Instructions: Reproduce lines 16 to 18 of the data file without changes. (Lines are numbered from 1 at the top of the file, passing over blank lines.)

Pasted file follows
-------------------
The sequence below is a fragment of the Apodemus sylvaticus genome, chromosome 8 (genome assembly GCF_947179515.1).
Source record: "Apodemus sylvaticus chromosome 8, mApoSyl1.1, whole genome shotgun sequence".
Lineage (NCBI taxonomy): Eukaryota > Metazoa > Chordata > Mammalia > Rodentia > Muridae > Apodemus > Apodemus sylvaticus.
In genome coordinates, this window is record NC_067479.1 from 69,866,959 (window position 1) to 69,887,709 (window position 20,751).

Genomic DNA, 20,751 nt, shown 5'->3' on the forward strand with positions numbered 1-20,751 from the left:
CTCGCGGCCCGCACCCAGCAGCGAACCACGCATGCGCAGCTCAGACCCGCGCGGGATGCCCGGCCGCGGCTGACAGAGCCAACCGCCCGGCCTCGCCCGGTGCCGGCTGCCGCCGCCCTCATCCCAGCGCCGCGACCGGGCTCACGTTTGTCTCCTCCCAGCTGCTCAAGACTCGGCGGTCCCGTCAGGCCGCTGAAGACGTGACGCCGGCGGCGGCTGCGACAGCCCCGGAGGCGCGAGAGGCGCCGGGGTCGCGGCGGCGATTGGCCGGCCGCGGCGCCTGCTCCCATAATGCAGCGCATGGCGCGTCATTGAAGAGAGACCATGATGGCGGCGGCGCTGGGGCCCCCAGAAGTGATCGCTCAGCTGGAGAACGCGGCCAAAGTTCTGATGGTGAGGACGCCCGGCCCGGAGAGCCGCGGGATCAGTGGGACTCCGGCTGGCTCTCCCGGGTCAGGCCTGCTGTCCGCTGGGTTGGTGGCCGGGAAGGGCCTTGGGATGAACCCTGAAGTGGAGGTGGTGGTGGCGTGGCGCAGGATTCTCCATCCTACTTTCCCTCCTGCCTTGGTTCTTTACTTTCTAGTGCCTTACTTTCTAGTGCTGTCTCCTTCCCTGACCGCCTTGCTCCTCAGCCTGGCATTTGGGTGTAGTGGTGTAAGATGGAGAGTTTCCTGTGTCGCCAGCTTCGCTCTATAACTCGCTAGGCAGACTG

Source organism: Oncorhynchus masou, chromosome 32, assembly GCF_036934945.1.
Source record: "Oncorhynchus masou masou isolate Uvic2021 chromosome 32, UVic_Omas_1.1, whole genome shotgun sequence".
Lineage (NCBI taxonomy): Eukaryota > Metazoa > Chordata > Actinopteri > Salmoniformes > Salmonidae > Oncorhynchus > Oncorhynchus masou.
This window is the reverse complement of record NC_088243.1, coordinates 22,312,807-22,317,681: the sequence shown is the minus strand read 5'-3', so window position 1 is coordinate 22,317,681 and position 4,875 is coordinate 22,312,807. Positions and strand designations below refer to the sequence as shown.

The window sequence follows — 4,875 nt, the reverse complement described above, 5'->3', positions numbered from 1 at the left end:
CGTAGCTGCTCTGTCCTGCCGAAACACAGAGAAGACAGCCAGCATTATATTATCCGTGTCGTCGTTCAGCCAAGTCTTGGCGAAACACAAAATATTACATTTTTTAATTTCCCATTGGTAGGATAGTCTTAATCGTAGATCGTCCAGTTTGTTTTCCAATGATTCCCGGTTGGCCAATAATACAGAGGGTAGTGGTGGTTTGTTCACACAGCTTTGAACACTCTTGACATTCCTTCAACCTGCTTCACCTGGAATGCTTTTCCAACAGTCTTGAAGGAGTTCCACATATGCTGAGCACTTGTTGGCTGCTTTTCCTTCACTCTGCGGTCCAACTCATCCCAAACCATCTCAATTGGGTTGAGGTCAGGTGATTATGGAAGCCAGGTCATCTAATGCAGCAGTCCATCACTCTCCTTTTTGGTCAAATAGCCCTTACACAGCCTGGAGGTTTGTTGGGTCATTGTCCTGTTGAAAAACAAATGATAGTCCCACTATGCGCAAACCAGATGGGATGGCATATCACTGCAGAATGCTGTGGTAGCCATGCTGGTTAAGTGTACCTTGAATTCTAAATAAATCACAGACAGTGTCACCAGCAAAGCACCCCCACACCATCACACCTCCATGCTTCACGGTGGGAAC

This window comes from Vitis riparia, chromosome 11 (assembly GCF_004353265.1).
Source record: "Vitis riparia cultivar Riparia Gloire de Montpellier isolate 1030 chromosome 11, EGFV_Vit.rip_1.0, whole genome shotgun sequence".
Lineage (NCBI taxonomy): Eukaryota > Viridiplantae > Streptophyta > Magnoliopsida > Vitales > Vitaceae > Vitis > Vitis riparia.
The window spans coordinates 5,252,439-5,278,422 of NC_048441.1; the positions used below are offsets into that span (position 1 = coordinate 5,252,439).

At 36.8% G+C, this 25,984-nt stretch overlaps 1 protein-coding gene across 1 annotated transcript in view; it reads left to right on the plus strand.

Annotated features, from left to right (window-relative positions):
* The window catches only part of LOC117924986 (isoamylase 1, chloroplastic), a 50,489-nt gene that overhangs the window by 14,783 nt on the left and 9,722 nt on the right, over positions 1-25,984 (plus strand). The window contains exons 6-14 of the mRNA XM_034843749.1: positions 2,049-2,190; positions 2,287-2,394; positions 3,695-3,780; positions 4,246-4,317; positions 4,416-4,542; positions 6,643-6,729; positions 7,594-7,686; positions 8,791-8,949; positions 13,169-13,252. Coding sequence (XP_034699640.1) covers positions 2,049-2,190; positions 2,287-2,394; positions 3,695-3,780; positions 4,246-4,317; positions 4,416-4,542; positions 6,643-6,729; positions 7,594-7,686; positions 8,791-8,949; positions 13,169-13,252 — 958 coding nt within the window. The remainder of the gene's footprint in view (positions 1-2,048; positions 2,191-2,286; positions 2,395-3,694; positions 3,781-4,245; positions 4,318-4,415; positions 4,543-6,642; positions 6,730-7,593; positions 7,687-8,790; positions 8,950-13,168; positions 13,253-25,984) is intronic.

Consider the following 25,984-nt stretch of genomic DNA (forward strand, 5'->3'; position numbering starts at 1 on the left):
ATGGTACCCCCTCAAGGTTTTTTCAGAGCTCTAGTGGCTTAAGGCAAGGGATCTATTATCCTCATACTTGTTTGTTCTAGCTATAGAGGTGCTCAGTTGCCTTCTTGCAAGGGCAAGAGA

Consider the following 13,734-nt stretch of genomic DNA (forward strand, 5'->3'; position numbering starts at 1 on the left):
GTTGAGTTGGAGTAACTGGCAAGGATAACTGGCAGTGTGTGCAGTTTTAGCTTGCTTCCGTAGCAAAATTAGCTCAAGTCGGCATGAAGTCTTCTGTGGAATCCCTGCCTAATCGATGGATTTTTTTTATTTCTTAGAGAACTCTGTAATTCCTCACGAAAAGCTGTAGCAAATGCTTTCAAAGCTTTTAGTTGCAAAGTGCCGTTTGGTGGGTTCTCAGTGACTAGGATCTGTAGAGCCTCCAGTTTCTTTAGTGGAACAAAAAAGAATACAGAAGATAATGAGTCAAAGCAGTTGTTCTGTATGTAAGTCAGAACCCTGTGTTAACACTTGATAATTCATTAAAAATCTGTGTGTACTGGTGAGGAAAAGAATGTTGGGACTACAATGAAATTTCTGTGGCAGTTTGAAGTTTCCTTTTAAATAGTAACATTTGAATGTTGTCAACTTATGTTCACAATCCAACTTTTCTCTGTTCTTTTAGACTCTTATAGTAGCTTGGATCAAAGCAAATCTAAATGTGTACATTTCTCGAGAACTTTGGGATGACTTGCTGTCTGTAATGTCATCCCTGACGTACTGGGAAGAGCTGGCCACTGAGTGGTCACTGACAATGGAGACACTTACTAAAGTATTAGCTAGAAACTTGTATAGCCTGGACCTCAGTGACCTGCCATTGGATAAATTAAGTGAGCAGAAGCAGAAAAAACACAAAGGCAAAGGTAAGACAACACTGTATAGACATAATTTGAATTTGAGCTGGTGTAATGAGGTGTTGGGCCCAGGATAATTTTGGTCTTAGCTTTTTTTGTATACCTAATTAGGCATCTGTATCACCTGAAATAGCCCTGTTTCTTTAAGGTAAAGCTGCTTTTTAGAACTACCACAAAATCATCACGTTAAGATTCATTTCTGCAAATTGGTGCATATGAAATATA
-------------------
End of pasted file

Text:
The window spans coordinates 5,252,439-5,278,422 of NC_048441.1; the positions used below are offsets into that span (position 1 = coordinate 5,252,439).

At 36.8% G+C, this 25,984-nt stretch overlaps 1 protein-coding gene across 1 annotated transcript in view; it reads left to right on the plus strand.

Annotated features, from left to right (window-relative positions):